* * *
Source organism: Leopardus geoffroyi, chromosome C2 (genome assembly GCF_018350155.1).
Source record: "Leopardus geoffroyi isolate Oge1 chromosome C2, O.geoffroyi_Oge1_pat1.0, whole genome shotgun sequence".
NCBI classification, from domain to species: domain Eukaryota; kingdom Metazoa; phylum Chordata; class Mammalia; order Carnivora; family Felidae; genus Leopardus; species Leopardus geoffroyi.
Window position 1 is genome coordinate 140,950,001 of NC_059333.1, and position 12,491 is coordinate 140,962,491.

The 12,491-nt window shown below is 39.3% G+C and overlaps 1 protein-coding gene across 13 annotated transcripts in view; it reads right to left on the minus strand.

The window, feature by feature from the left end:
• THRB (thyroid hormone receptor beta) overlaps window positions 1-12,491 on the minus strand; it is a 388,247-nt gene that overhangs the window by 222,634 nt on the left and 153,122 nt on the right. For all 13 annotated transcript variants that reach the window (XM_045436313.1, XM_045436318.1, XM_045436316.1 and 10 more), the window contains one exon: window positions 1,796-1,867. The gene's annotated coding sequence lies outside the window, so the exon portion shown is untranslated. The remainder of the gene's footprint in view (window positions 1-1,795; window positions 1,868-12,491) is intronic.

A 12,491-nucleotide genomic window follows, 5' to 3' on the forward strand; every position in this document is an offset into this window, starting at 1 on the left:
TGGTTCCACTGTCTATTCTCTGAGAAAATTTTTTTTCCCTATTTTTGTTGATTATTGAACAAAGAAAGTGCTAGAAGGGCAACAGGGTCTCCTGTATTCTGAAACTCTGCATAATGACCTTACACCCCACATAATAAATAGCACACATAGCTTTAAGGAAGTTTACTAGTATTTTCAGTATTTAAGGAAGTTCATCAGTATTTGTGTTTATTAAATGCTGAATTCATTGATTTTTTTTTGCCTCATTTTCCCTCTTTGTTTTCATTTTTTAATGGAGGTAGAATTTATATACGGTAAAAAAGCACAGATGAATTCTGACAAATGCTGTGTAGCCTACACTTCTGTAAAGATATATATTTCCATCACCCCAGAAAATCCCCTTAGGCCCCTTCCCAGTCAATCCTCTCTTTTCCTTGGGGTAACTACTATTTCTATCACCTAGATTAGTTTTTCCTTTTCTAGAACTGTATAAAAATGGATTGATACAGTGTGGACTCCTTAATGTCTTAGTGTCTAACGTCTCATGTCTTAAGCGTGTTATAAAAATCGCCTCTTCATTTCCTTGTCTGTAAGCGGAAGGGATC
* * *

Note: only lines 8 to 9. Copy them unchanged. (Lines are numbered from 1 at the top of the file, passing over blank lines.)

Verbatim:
A 12,491-nucleotide genomic window follows, 5' to 3' on the forward strand; every position in this document is an offset into this window, starting at 1 on the left:
TGGTTCCACTGTCTATTCTCTGAGAAAATTTTTTTTCCCTATTTTTGTTGATTATTGAACAAAGAAAGTGCTAGAAGGGCAACAGGGTCTCCTGTATTCTGAAACTCTGCATAATGACCTTACACCCCACATAATAAATAGCACACATAGCTTTAAGGAAGTTTACTAGTATTTTCAGTATTTAAGGAAGTTCATCAGTATTTGTGTTTATTAAATGCTGAATTCATTGATTTTTTTTTGCCTCATTTTCCCTCTTTGTTTTCATTTTTTAATGGAGGTAGAATTTATATACGGTAAAAAAGCACAGATGAATTCTGACAAATGCTGTGTAGCCTACACTTCTGTAAAGATATATATTTCCATCACCCCAGAAAATCCCCTTAGGCCCCTTCCCAGTCAATCCTCTCTTTTCCTTGGGGTAACTACTATTTCTATCACCTAGATTAGTTTTTCCTTTTCTAGAACTGTATAAAAATGGATTGATACAGTGTGGACTCCTTAATGTCTTAGTGTCTAACGTCTCATGTCTTAAGCGTGTTATAAAAATCGCCTCTTCATTTCCTTGTCTGTAAGCGGAAGGGATC